Week 11  Data Collection Methods II: Archival and Other Kinds of Available Data


            Draft research proposal due today


            Required: Singleton and Straits, Ch. 11 and pp. 46-48 (review).

                        Excerpt from Streb, The New Electoral Politics of Race, (e-reserves)

Tate, "A Personal Attribute Model of the Voting Behavior of Supreme

Court Justices," APSR, 1981, pp. 355-367.

                        Carson, Jenkins, Rohde, and Souva, "The Impact of National Tides and

                        District-Level Effects on Electoral Outcomes: The U.S. Congressional

                        Elections of 1862-63." AJPS, 2001, pp. 887-898.

                        Maltzman and Wahlbeck, "The Politics of Speaker Cannon's Committee

                                    Assignments," AJPS, 2001, pp. 551-562.


            Suggested: Weber, Basic Content Analysis.

                        Yamaguchi, Event History Analysis.



Week 12  Data Collection Methods III: Field Research and Small-N Studies


            Required: Singleton and Straits, Ch. 10.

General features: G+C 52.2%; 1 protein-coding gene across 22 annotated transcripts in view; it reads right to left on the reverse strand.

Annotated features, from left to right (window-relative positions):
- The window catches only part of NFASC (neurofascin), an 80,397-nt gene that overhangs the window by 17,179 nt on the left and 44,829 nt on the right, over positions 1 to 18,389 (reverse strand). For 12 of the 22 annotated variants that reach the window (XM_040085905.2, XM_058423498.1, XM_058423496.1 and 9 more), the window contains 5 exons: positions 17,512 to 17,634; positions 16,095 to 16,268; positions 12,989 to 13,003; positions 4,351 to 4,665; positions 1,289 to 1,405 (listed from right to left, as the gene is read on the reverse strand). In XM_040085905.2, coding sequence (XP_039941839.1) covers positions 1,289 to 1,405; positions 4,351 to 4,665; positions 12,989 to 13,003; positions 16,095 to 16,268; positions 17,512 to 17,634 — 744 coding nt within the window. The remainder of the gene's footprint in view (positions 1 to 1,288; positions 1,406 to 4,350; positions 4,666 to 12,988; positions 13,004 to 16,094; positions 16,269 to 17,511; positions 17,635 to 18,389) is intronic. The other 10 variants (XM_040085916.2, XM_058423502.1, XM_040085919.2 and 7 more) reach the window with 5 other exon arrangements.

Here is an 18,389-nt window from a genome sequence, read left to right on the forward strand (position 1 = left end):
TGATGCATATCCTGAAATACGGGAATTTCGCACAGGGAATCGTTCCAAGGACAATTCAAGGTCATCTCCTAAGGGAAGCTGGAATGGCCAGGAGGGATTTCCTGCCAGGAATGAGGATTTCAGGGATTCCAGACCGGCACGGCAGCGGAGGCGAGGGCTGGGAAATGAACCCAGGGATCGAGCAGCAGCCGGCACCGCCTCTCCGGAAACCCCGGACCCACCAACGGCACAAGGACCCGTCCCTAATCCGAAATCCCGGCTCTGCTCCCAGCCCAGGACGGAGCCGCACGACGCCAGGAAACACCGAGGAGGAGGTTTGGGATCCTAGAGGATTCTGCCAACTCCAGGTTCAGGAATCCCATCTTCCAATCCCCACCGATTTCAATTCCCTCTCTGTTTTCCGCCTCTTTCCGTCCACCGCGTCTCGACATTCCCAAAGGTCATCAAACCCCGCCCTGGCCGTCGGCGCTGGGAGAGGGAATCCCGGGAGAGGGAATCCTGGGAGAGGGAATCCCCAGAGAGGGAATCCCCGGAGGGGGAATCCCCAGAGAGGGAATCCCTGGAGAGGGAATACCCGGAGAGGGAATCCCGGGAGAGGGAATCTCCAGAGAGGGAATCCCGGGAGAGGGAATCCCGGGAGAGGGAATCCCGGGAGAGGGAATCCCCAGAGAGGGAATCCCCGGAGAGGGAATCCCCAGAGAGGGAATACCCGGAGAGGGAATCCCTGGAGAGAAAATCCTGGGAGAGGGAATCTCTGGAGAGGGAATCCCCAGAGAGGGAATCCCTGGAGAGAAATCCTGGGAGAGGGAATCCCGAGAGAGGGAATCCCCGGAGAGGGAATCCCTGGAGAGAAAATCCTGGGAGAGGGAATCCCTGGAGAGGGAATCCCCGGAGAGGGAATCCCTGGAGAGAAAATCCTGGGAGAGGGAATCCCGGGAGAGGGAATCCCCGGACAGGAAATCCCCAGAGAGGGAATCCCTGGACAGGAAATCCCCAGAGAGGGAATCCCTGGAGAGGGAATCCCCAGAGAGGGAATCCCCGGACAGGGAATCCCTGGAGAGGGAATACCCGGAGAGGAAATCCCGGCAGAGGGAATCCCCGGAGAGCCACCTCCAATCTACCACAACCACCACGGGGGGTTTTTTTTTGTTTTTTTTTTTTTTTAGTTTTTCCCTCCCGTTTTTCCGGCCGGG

Fenno, Home Style, or Kingdon, Congressmens Voting Decisions.


            Suggested: King, Keohane and Verba, Designing Social Inquiry: Scientific

                                    Inference in Qualitative Research (an important, relatively recent

            work that stirred considerable controversy when published).

                        Symposium on the King et al. book in APSR, 1995, pp. 454-481.

                        Collier, The Comparative Method: Two Decades of Change, in

                                    Rustow and Erickson, Comparative Political Dynamics

                        Rubin and Rubin, Qualitative Interviewing.

                        Fetterman, Ethnography.



Week 13  Evaluation Research


            Required: Singleton and Straits, Ch. 13.

Lewis-Beck and Alford, Can Government Regulate Safety? The

Coal Mine Example, APSR, 1980, pp. 745-756.


            Suggested: Mohr, Impact Analysis for Program Evaluation.



Week 14  Research Ethics; Writing Research Reports


            Required: Singleton and Straits, Ch. 16; Ch. 17, pp. 548-end.



Week 15  Catch Up Day


Final research proposals are due today.



Week 16  FINAL EXAM: Monday December 11, 6:00  7:50